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The Snow Room

Snow started in the passage,
thickening fast in dim light,
swirling among aromas of hot oil,
funnelling her towards distant sounds
in an alien world defined
by its own machinations,
hard and functional.
Snow piled in corners,
resting on bales
stacked row upon row.
Men stooped to carry wicker baskets,
walking slowly, glanced at her clothes.
Why is she dressed for the cold?
Women gave barely a second glance
as they hurried on.
She stopped before a wooden door
lifted the latch, drew it back.
Blizzard blinded her, scarce able to see
what she had come to find.
Machines, line upon line
tended by all manner of men, women,
children crawling beneath as weave
became weft. Where is she?
"Anne, Anne, Anne."
she called and glimpsed her briefly,
crouched beneath, ghostly eyes vacated,
as men pushed and pulled the weaving bar.
"Anne!" she called again.
Tap tap tap against the window pane.
She woke startled in freezing air,
slipped into work dress, clogs,
went downstairs and out.
Anne lay as ice under a makeshift
blanket shroud on a boxwood table.
Snow flaked, fell round her head;
the cause of death.

8 Jan 09

Rated 7 (6.7) by 1 users.
Active (1):
Inactive (2): 5, 7, 8

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larry flaked rhymes with naked lark
 — unknown

Love the title but I got lost in the room.  Are they snowmakers?  I like the story I could find.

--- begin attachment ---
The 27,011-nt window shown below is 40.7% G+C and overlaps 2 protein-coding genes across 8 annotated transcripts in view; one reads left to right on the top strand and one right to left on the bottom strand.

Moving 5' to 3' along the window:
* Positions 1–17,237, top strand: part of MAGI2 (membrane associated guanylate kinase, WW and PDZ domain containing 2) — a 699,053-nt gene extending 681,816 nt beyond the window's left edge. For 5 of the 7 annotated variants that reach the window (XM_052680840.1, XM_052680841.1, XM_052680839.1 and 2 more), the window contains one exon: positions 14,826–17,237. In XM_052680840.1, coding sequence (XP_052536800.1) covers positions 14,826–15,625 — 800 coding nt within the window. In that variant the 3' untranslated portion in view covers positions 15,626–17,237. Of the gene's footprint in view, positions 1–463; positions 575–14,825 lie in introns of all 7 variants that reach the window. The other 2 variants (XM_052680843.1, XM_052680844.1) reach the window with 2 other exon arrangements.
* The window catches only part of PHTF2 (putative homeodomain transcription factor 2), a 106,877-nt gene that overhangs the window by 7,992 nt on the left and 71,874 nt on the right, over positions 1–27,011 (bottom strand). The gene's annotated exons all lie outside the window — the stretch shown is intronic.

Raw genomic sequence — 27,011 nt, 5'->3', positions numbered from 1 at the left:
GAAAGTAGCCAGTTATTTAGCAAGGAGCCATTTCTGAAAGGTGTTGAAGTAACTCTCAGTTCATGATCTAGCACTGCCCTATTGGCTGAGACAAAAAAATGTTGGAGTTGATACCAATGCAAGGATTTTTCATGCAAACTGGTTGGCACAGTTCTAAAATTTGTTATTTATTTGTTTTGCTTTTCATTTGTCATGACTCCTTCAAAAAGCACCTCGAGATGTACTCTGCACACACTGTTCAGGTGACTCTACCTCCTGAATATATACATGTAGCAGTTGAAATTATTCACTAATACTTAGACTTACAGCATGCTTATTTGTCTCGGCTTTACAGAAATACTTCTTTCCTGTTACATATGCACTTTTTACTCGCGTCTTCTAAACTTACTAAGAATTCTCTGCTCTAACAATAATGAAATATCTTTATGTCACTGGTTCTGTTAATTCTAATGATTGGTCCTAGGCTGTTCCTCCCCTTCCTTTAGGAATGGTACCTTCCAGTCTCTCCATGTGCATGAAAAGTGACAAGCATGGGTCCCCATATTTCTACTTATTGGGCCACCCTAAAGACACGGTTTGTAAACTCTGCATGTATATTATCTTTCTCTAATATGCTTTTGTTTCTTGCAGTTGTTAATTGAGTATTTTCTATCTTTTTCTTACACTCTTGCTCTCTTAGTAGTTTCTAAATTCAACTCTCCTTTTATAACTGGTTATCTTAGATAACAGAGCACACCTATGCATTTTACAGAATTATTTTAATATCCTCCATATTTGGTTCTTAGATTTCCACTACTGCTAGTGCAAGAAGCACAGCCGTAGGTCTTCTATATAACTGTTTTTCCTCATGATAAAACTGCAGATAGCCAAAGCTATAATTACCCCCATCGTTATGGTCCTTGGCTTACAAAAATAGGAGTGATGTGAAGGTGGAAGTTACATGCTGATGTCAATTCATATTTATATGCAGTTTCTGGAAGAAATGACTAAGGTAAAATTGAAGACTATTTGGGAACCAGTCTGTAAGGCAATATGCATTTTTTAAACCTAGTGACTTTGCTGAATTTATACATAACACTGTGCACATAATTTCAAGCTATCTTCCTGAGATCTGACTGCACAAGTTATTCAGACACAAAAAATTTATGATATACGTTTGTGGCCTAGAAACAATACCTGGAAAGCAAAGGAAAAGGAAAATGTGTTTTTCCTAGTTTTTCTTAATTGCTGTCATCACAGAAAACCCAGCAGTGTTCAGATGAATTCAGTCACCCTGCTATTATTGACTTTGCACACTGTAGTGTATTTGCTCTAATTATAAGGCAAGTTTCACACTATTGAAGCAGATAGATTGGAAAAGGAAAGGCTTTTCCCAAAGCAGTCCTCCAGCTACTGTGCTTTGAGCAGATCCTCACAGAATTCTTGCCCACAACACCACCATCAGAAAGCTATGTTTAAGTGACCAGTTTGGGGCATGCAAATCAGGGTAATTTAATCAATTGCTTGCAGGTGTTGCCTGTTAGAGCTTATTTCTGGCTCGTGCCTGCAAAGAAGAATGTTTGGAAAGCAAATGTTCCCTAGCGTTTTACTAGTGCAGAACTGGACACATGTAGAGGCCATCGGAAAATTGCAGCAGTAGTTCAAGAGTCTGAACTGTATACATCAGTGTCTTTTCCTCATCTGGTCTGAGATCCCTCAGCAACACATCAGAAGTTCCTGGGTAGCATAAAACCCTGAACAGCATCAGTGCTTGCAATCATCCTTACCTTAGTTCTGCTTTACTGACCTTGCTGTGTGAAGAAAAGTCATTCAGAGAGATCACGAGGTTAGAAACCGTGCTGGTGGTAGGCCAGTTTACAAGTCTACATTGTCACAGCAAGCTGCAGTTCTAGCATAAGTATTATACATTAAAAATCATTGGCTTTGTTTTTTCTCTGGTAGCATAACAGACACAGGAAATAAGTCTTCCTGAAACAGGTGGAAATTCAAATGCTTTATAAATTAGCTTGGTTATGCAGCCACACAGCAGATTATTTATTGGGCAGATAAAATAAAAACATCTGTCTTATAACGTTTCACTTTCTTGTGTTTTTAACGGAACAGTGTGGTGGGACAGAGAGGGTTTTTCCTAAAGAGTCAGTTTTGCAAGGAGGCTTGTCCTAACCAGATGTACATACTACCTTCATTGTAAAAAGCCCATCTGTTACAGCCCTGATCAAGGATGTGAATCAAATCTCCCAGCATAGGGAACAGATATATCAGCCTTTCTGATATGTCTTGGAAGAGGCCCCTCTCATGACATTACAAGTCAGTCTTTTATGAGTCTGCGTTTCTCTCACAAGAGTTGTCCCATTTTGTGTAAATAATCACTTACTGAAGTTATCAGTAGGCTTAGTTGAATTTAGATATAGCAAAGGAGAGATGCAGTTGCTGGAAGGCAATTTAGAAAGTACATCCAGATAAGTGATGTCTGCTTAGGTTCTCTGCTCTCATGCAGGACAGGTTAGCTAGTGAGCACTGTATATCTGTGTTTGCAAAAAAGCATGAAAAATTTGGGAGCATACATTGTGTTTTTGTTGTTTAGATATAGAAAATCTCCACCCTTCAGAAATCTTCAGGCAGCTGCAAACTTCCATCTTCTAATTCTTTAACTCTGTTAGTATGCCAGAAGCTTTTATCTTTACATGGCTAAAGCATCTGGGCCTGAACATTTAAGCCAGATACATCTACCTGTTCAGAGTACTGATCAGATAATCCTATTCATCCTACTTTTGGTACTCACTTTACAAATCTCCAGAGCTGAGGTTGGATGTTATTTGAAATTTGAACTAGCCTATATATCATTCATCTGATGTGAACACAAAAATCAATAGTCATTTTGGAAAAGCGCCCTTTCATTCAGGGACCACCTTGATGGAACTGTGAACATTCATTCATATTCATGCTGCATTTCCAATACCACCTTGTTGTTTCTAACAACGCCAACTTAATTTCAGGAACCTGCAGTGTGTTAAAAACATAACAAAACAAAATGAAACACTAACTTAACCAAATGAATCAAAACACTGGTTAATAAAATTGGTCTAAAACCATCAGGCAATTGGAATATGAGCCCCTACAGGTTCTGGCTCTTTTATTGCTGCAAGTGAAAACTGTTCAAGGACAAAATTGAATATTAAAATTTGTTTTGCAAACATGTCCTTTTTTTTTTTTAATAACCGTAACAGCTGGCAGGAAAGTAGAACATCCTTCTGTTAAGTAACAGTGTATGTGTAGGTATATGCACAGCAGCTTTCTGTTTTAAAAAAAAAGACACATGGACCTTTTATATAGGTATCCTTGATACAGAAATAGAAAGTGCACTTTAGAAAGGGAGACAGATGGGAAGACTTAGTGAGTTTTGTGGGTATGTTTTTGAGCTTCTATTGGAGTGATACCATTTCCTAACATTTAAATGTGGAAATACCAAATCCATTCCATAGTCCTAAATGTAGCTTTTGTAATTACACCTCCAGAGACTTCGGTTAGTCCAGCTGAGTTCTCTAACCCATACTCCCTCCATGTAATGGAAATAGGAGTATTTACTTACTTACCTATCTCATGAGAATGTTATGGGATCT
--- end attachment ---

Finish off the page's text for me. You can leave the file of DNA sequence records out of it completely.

— Isabelle5

Lines 8-15 are amazing. The repetition of the long o sound makes the whole stanza have a wonderful and open sound, and it gives it a great pace and rhythm. The poem is a little cryptic regarding the nature of the snow room, but that could als be the intention. Cheers
 — palus924

Bared my ass and it came to pass...Wind, that is

Larry vindaloo Lark
 — unknown

This is based on the BBC adaptation of North and South by Elizebeth Gaskell where one of the  the daughters of the poor cotton working family is afflicted by cotton dust disease ans dies. The tap tap is the sound of the knocker up who used to come down the street tapping bedroom windows with a long pole so that people would wake up for work.

Larry dem old cotton fields back home Lark
 — unknown

Hi Palus

Thanks for the crit it is appreciated
 — larrylark

I like weird, entertaining, good

Larry weird lark
 — larrylark

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